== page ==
With regard to the latter, a conundrum arises when considering that a cell may simultaneously express S1P receptor subtypes that drive, in part, opposing effects inside the cell upon S1P stimulation. Thus, S1P1 evokes Rac/Cdc42 signaling that facilitates formation of filopodia and lamellipodia, thereby fostering a cell’s motility. S1P2 triggers Rho-mediated effects, such as formation of focal adhesions and stress fibers. Consequently, a constant Rho activity sustains a sessile phenotype (36, 37). S1P3 is able to activate both pathways: Rac/Cdc42 and Rho (37). Migration results from a high degree of motility that is tightly linked to polarity, enabling a direction of travel. This is driven by cell-internal rearrangements of the cytoskeleton, thereby explaining the central role of the small GTPases Rac, Cdc42, and Rho in these processes (24, 38). Indeed, we showed earlier that DCs require signaling inputs via Rac, Cdc42, and Rho simultaneously to accomplish migration (24). Other receptor classes, such as the chemokine receptors or adhesion molecules that are expressed by DCs, are able to address these small GTPases upon activation, independently of S1P (39–41). Therefore, it is likely that the cell integrates all signaling events to create a spatiotemporal Rho GTPase activity pattern that dictates whether a DC commences, maintains, or stops migration. Migration construed as a nonrandom motility suggests that S1P receptors and chemokine receptors converge in performing migration. However, they cannot replace each other, and we favor the view that S1P1 (and S1P3) signaling predominantly initiates and maintains a high degree of motility, whereas its function as a chemoattractant is of inferior importance in vivo. This role is filled by potent guidance systems, such as the chemokine/receptor network, which imposes directionality on the cells competent to migrate. However, a heterogeneous composition of the migration machinery available may add to the explanation of why DCs of divergent developmental origin and maturation history differ from each other in their requirements for S1P receptor activities to travel.
This is exemplified by the results reported in this paper: skin-derived DCs require S1P1-driven, but not S1P3-driven, activities to effectively migrate to their draining LN. In contrast, LP DCs show an additional dependence on S1P3 for efficient migration to the MLN. But again, the localization of splenic DCs accumulating in bridging channels was unaltered in S1P3-deficient mice, whereas their dislocation in S1P1−/− spleens confirmed our earlier finding that this receptor is essential to achieve retention of 33D1+ DCs in the bridging channels. The absence of S1P3 also cannot prevent the migration of DCs from the bridging channels to the T cell area following LPS-induced maturation (data not shown). This suggests that relocation of DCs maturing inside secondary lymphoid tissue may not require any S1P receptor activity. In support of this, we showed earlier that assembly of mature DCs in the T cell zone occurs, even if S1P receptor signaling is interrupted by FTY720 treatment (25). Thus, the dependence of maturing DCs on S1P-triggered signaling to reach their final destination may differ, in general, among cells that are already present in the lymphoid organ during stimulation and those that first need to emigrate from the periphery. This necessitates additional steps, as illustrated by Langerhans cells that make E-cadherin–based contacts to surrounding keratinocytes. Therefore, upon stimulation, many tissue-resident DCs must first disengage from firm adhesions to neighboring cells or extracellular matrix to get mobilized (42). Following polarization and interstitial migration to reach a nearby lymph vessel, the DC enters the lymphatic system and travels to the draining LN. As outlined above, our results corroborate a function of S1P receptors in migration, per se, but point to a crucial requirement of the S1P/receptor system in mobilizing or polarizing DCs that are anchored in peripheral tissues and commence a maturation/migration program. For example, this is supported by the observation that the presence of SEW2871 already prevents displacement of most CD11c+CD103+ DCs from their original location in the LP. Apparently, these DCs do not reach a state of active and recordable migration. Our observations also suggest that S1P1 is always essential for peripheral DCs to accomplish migration efficiently, whereas the contribution of S1P3 varies, depending on the origin of the tissue-resident DCs. The pivotal role of S1P1 in these processes is substantiated by the finding that virtually all migratory cells of the hematopoietic lineage express this S1P receptor (18, 43).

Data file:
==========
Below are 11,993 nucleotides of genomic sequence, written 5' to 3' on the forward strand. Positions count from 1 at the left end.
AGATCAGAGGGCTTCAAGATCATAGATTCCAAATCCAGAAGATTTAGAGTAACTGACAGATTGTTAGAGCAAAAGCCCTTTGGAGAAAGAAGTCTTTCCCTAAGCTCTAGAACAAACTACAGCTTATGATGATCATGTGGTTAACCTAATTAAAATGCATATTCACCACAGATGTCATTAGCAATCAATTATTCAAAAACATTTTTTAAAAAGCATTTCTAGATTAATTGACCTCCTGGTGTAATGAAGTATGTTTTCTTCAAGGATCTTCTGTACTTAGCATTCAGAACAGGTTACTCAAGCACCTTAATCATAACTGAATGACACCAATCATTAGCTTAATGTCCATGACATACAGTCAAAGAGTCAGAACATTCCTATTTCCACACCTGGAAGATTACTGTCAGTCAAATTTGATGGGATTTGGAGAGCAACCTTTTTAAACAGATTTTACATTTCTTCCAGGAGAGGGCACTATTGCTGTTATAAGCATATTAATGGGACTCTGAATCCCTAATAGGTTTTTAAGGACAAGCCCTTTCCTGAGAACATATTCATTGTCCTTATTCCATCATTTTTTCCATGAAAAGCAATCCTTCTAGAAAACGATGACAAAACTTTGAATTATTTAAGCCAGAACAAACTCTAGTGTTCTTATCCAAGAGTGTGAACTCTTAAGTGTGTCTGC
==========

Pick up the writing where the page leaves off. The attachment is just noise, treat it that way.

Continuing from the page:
Based on the observations presented in this paper, we conclude that, apart from the kind of stimulus, the provenance of the DC represents an important factor that determines the impact of a given S1P receptor on migration. It remains to be determined which particular mechanisms and environmental cues during their differentiation and maturation equip DCs to migrate or deprive them from migrating in response to S1P-driven signals that are mediated by distinct S1P receptors. It will be interesting to learn whether such scenarios can be mimicked by in vitro settings. This probably paves the way for a better understanding of why different in vivo subsets of DC show a varying dependence on S1P1 and S1P3 to move or, as is the case for immature 33D1+ splenic DCs, not to move.
We thank B. Levkau (University Hospital) and J. Chun (The Scripps Research Institute) for providing the S1P3-deficient mice. We also thank M. Ballmaier for cell sorting.
Disclosures The authors have no financial conflicts of interest.
This work was supported by Collaborative Research Centre Grant SFB566-A14 from Deutsche Forschungsgemeinschaft (to R.F. and O.P.). A.R. was awarded a Georg Christoph Lichtenberg scholarship provided by the Ph.D. program Infection Biology sponsored by the Ministry of Science and Culture of Lower Saxony.
The online version of this article contains supplemental material.
Abbreviations used in this paper:
- bone marrow-derived dendritic cell
- dendritic cell
- lymph node
- lamina propria
- mesenteric lymph node
- not significant
- sphingosine 1-phosphate
- wild type.
- Received February 17, 2010.
- Accepted July 28, 2010.
- Copyright © 2010 by The American Association of Immunologists, Inc.